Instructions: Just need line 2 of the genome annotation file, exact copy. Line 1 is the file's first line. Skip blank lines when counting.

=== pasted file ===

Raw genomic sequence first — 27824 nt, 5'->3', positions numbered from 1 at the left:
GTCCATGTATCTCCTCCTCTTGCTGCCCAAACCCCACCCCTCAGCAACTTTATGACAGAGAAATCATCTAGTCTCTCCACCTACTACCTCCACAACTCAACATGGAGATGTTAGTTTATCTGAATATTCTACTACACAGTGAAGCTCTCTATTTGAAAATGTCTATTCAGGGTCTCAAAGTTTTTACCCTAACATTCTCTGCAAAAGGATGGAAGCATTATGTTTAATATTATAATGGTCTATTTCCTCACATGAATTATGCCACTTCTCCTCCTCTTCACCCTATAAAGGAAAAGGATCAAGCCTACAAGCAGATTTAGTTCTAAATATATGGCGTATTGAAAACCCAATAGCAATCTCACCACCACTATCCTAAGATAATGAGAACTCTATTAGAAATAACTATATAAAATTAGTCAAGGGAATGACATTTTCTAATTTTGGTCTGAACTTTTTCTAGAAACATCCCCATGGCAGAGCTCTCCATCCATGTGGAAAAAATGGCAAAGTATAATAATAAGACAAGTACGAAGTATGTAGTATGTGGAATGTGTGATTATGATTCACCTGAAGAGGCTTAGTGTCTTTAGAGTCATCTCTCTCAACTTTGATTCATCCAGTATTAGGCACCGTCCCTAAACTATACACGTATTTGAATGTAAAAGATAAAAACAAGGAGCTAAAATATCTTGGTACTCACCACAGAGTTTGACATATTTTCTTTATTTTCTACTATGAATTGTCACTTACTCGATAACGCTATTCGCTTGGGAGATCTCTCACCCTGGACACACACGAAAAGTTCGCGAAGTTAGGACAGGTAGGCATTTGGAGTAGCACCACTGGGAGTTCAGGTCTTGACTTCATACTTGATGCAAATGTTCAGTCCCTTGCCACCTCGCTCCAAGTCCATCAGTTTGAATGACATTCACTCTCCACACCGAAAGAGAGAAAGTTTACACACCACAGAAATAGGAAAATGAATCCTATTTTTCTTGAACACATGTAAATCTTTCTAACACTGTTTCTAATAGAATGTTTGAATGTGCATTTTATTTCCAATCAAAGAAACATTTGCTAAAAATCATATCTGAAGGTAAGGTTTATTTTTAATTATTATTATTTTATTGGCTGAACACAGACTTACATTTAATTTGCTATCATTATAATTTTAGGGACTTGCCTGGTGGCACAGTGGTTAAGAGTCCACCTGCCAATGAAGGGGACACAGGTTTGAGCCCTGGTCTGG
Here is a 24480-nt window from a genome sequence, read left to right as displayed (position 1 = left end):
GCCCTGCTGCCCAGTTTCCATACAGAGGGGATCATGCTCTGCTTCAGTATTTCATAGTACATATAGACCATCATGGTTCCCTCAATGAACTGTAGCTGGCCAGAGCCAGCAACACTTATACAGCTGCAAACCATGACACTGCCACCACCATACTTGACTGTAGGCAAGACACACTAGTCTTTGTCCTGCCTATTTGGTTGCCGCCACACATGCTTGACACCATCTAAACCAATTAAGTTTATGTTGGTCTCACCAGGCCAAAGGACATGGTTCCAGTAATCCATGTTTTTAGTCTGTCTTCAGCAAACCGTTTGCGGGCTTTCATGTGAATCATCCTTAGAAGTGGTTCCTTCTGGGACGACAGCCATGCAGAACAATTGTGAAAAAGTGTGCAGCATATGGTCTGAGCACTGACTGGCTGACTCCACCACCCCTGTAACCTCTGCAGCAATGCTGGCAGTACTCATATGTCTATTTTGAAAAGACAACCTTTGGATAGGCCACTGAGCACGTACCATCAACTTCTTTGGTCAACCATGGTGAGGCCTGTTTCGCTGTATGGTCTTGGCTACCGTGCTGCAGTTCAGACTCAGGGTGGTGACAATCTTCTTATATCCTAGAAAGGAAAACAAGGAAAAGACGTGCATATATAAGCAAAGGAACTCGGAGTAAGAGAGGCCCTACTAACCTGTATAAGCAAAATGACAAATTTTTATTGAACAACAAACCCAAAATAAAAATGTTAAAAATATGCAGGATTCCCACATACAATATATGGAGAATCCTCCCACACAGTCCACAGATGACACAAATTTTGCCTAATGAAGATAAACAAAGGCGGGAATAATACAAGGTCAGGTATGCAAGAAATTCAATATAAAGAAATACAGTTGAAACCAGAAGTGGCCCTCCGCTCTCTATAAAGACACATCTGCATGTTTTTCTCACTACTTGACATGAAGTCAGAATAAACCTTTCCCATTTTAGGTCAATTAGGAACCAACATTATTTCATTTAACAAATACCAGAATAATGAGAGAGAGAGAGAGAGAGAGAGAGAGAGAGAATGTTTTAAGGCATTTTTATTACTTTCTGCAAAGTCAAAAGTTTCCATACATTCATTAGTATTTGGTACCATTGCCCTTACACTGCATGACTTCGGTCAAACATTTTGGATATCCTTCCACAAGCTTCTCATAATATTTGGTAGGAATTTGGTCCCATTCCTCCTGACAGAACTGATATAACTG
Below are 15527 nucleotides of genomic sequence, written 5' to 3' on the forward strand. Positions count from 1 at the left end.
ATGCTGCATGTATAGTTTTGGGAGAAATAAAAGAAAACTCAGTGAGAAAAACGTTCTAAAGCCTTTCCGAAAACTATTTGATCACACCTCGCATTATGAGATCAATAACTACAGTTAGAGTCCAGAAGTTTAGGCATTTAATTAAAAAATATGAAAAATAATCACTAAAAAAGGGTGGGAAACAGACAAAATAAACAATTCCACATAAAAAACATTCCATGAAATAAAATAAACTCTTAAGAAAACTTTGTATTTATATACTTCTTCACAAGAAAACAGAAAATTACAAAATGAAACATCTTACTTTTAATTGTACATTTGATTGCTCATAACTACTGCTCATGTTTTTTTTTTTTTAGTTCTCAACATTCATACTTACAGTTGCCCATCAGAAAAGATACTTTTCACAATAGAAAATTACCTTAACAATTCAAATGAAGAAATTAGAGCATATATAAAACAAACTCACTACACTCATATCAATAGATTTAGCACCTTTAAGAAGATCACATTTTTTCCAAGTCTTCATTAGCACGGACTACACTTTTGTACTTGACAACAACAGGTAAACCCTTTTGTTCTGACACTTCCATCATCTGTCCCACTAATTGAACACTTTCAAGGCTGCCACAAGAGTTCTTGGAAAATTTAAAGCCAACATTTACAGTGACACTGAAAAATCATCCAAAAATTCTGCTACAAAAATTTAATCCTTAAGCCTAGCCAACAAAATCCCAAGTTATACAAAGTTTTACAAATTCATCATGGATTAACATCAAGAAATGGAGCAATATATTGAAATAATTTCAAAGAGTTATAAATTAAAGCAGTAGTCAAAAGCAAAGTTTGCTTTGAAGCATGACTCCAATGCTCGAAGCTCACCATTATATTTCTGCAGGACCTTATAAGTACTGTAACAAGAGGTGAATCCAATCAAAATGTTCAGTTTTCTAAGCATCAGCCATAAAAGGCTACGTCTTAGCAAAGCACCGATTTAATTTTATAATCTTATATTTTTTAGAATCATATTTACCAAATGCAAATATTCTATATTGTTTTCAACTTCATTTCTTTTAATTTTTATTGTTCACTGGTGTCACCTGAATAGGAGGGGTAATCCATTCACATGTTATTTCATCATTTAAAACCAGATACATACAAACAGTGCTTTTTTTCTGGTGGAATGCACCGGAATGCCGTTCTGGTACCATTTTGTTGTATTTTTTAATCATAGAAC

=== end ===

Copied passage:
GTCCATGTATCTCCTCCTCTTGCTGCCCAAACCCCACCCCTCAGCAACTTTATGACAGAGAAATCATCTAGTCTCTCCACCTACTACCTCCACAACTCAACATGGAGATGTTAGTTTATCTGAATATTCTACTACACAGTGAAGCTCTCTATTTGAAAATGTCTATTCAGGGTCTCAAAGTTTTTACCCTAACATTCTCTGCAAAAGGATGGAAGCATTATGTTTAATATTATAATGGTCTATTTCCTCACATGAATTATGCCACTTCTCCTCCTCTTCACCCTATAAAGGAAAAGGATCAAGCCTACAAGCAGATTTAGTTCTAAATATATGGCGTATTGAAAACCCAATAGCAATCTCACCACCACTATCCTAAGATAATGAGAACTCTATTAGAAATAACTATATAAAATTAGTCAAGGGAATGACATTTTCTAATTTTGGTCTGAACTTTTTCTAGAAACATCCCCATGGCAGAGCTCTCCATCCATGTGGAAAAAATGGCAAAGTATAATAATAAGACAAGTACGAAGTATGTAGTATGTGGAATGTGTGATTATGATTCACCTGAAGAGGCTTAGTGTCTTTAGAGTCATCTCTCTCAACTTTGATTCATCCAGTATTAGGCACCGTCCCTAAACTATACACGTATTTGAATGTAAAAGATAAAAACAAGGAGCTAAAATATCTTGGTACTCACCACAGAGTTTGACATATTTTCTTTATTTTCTACTATGAATTGTCACTTACTCGATAACGCTATTCGCTTGGGAGATCTCTCACCCTGGACACACACGAAAAGTTCGCGAAGTTAGGACAGGTAGGCATTTGGAGTAGCACCACTGGGAGTTCAGGTCTTGACTTCATACTTGATGCAAATGTTCAGTCCCTTGCCACCTCGCTCCAAGTCCATCAGTTTGAATGACATTCACTCTCCACACCGAAAGAGAGAAAGTTTACACACCACAGAAATAGGAAAATGAATCCTATTTTTCTTGAACACATGTAAATCTTTCTAACACTGTTTCTAATAGAATGTTTGAATGTGCATTTTATTTCCAATCAAAGAAACATTTGCTAAAAATCATATCTGAAGGTAAGGTTTATTTTTAATTATTATTATTTTATTGGCTGAACACAGACTTACATTTAATTTGCTATCATTATAATTTTAGGGACTTGCCTGGTGGCACAGTGGTTAAGAGTCCACCTGCCAATGAAGGGGACACAGGTTTGAGCCCTGGTCTGG